You will be asked to attend the hospital frequently for assessment by both the Diabetes and the Obstetric teams. Initially you will be seen every 2-4 weeks but later in pregnancy you will be seen every week. At around 20-22 weeks you will have a detailed ultrasound scan to check your baby's size and development. From around 26 weeks, the baby will begin to put on weight; it is important to keep your blood glucose control as near normal as possible at this time to avoid the baby growing too large. From about 28 weeks you will have a scan every 2 weeks to check on your baby's growth.
When you reach 36 weeks, ask your Diabetes nurse and midwife about how your labour will be managed and start to write your labour and delivery plan with your birth partner. You could teach your birth partner how to do blood testing. They also should know how to recognise your "hypo" symptoms.
Labour and Delivery
The aim is to try for a normal labour and delivery where possible. If your baby has become overweight or your blood pressure goes up, the obstetrician may wish to induce labour early. Ask your obstetrician or midwife about how this will be done in your case.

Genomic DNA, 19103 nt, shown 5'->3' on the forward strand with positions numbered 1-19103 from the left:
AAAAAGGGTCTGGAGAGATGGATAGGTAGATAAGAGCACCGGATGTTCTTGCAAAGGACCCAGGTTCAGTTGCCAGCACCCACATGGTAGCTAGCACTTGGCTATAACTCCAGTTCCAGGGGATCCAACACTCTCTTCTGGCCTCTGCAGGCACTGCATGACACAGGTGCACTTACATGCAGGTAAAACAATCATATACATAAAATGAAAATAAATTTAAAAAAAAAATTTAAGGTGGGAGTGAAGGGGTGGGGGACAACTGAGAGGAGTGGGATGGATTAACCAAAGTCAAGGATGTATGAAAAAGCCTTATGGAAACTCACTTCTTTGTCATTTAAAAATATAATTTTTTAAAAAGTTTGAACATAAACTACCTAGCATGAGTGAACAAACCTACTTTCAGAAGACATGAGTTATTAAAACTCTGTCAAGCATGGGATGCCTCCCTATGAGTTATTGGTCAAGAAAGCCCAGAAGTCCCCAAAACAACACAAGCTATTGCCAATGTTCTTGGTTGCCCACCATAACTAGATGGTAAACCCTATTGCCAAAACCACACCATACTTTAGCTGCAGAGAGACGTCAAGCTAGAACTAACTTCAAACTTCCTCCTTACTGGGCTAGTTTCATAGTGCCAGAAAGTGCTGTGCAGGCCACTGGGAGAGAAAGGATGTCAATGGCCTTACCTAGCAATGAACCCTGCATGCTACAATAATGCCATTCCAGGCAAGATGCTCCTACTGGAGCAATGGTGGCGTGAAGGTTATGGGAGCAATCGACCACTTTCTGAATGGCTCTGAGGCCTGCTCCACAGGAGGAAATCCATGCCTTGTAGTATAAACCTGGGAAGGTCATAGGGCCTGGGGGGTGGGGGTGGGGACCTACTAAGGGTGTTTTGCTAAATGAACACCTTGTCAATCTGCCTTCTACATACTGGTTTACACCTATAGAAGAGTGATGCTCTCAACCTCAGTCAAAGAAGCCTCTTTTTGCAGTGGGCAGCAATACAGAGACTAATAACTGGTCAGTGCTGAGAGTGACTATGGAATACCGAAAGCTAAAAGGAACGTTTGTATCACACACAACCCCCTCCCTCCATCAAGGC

During labour your insulin and calories may be given in a "drip" containing glucose and insulin. The amount of insulin will be adjusted every hour depending on your blood tests. The drip may continue until after the baby is born.
You will go back to taking the dose of insulin you were on before your pregnancy as soon as your baby is born. Babies born to mothers who are treated with insulin usually go to the Special Care Baby Unit (SCBU) for a short time for observation. You will be given the opportunity to visit the SCBU during your pregnancy and ask the staff there any questions you might have.
Women with diabetes can breastfeed! You must remember to eat a sufficient amount of starchy foods at each meal. This is because breast milk is high in carbohydrate. If you are taking insulin, you may also require less insulin while breastfeeding as the baby is taking carbohydrate away from you. Test before and after a few feeds so that you know how much to adjust your insulin and food intake by.
Be kind to yourself and ask for help if you need it. You will be dealing with a new baby and sleepless nights which will affect your blood glucose levels! Your Diabetes nurse will keep in contact with you and will arrange a date for you to be assessed by the Diabetes and Obstetric staff.